Measuring influence

We decided to run an impact assessment survey with one of our most important groups – the digital champion’s network.

The network comprises 89 staff, representing around 80 teams (roughly 1/3 of the organisation with O365 accounts), who volunteer their time to learn more about Office 365 and take their knowledge and understanding back to their teams. They are empowered by their manager to recommend and initiate change within the team, regardless of the position they hold at DCC. We have champions from senior levels of management down to the lowest paid groups. Our survey response rate was 90% of members, which means we can be confident of the results.

What we found was that for every £1 we spent on the network, we achieved an overall influence value of £3.74, that’s an ROI of 274%. We also asked questions about the applications and their motivation for getting involved.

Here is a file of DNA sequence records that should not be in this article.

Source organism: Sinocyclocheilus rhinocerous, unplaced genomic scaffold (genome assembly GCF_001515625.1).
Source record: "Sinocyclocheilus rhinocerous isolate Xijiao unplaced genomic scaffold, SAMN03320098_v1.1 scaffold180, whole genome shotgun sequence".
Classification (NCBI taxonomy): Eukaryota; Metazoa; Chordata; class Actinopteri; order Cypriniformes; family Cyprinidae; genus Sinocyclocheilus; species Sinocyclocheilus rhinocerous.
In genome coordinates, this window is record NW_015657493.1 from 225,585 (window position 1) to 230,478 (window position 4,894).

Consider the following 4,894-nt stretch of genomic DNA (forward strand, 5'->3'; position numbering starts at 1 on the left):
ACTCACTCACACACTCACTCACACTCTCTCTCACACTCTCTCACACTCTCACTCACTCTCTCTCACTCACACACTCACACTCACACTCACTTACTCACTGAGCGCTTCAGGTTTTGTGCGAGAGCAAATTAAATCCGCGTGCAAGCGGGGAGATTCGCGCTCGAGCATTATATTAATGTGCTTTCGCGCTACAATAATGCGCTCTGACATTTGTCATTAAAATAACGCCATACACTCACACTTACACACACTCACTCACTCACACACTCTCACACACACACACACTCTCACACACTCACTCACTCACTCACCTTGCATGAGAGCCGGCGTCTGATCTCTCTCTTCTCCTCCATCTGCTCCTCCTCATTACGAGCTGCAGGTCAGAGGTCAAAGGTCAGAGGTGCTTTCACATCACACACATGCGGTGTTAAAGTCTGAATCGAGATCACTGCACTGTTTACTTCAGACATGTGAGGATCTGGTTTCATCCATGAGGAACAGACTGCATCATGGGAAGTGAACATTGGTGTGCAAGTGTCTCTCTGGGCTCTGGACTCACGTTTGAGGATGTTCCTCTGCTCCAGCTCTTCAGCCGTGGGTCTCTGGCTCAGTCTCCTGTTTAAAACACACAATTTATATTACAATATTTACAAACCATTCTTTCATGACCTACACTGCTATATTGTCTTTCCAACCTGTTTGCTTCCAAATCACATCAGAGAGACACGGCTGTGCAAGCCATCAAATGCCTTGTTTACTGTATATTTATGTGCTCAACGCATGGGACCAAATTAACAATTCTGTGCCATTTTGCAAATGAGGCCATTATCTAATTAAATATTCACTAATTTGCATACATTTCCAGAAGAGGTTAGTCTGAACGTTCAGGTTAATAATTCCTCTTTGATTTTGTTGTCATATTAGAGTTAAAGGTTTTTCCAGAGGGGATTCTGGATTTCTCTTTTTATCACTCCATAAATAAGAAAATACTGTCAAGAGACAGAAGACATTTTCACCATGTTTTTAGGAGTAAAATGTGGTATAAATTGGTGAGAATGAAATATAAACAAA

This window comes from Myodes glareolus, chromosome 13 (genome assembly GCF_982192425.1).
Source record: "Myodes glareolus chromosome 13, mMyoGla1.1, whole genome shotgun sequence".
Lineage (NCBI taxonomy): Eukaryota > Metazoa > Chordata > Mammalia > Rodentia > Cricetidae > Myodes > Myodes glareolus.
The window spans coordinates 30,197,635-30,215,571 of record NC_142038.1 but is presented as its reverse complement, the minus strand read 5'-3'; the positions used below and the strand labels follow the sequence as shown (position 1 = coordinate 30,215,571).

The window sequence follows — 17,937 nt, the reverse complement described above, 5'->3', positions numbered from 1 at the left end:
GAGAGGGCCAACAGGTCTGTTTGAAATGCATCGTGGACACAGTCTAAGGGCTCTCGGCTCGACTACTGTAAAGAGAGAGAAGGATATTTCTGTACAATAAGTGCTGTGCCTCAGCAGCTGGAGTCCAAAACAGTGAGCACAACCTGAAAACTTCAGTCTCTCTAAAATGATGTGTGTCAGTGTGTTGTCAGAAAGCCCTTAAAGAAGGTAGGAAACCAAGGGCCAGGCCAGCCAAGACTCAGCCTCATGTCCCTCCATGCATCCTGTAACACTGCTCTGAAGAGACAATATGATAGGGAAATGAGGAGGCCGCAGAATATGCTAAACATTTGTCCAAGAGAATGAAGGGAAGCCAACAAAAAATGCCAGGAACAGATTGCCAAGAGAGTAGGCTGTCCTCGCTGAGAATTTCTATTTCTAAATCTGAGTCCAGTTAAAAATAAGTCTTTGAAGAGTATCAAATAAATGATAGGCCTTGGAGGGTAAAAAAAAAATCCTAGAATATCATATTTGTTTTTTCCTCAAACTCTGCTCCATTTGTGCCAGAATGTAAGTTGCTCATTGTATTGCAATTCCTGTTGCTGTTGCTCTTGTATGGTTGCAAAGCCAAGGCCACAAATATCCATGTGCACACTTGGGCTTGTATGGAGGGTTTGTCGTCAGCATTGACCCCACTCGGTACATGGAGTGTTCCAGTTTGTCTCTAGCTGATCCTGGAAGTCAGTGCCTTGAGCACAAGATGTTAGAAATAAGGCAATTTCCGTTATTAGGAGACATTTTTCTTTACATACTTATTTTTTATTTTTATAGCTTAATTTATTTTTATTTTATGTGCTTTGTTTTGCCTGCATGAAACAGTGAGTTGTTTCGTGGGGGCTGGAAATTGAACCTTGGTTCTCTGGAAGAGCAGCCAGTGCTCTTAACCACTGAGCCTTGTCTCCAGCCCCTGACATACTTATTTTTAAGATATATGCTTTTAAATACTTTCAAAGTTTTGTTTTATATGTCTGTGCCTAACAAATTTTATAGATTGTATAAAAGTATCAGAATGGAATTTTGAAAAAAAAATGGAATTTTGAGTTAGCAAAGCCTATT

What we learned

We measured team influence value by asking how much time members spent on their own development AND supporting their team.

  1. The top 30% spent twice as long on their own development and helping colleagues as the group as a whole.
  2. On average members of the network had an influence potential value of £774, but the top 30% was almost double at £1415.
  3. In every instance, bar one, the top 30% out-performed the whole group.
  4. How well you know an app isn’t a barrier to using it. In other words, there was a moderate ‘have a go’ mentality amongst network members. (+0.30r)